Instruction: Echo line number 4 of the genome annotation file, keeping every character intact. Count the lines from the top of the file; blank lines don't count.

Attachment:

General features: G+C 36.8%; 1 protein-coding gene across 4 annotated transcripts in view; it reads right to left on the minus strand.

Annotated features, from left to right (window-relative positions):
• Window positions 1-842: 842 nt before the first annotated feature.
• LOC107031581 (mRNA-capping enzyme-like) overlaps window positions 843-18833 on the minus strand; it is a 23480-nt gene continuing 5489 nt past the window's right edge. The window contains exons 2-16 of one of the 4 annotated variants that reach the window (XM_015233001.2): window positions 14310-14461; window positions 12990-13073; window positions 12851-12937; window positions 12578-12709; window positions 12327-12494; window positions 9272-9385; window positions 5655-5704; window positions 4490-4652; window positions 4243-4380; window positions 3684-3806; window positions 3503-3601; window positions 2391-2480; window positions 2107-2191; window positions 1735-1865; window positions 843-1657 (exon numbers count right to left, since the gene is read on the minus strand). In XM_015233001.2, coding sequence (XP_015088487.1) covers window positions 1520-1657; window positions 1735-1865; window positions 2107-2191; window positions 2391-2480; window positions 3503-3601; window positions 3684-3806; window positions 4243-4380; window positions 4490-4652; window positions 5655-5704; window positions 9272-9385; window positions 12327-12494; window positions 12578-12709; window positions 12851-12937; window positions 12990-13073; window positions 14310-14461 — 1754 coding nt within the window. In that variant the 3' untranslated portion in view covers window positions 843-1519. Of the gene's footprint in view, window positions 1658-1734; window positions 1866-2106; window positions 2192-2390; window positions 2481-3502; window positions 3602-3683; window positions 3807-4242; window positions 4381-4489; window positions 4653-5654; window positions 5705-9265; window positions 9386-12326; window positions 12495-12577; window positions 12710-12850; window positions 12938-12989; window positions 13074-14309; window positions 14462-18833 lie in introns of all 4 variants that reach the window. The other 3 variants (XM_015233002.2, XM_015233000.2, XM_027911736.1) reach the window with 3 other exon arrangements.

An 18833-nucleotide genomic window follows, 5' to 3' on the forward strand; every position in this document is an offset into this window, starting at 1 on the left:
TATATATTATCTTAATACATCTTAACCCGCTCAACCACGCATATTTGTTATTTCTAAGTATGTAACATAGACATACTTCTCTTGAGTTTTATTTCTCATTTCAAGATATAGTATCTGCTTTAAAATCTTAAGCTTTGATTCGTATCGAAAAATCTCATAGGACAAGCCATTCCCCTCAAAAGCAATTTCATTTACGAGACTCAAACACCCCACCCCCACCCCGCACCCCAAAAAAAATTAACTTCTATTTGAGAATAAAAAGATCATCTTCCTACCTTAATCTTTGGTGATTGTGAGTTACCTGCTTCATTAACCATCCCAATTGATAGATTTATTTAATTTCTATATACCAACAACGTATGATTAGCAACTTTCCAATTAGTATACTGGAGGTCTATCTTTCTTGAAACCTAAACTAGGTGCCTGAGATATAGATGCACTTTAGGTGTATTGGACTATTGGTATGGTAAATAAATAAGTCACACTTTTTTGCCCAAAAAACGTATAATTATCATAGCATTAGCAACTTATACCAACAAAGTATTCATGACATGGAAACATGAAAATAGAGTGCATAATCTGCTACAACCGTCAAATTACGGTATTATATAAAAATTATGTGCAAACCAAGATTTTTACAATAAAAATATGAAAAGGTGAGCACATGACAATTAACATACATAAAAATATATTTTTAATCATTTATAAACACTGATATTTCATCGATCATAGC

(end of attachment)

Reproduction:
• LOC107031581 (mRNA-capping enzyme-like) overlaps window positions 843-18833 on the minus strand; it is a 23480-nt gene continuing 5489 nt past the window's right edge. The window contains exons 2-16 of one of the 4 annotated variants that reach the window (XM_015233001.2): window positions 14310-14461; window positions 12990-13073; window positions 12851-12937; window positions 12578-12709; window positions 12327-12494; window positions 9272-9385; window positions 5655-5704; window positions 4490-4652; window positions 4243-4380; window positions 3684-3806; window positions 3503-3601; window positions 2391-2480; window positions 2107-2191; window positions 1735-1865; window positions 843-1657 (exon numbers count right to left, since the gene is read on the minus strand). In XM_015233001.2, coding sequence (XP_015088487.1) covers window positions 1520-1657; window positions 1735-1865; window positions 2107-2191; window positions 2391-2480; window positions 3503-3601; window positions 3684-3806; window positions 4243-4380; window positions 4490-4652; window positions 5655-5704; window positions 9272-9385; window positions 12327-12494; window positions 12578-12709; window positions 12851-12937; window positions 12990-13073; window positions 14310-14461 — 1754 coding nt within the window. In that variant the 3' untranslated portion in view covers window positions 843-1519. Of the gene's footprint in view, window positions 1658-1734; window positions 1866-2106; window positions 2192-2390; window positions 2481-3502; window positions 3602-3683; window positions 3807-4242; window positions 4381-4489; window positions 4653-5654; window positions 5705-9265; window positions 9386-12326; window positions 12495-12577; window positions 12710-12850; window positions 12938-12989; window positions 13074-14309; window positions 14462-18833 lie in introns of all 4 variants that reach the window. The other 3 variants (XM_015233002.2, XM_015233000.2, XM_027911736.1) reach the window with 3 other exon arrangements.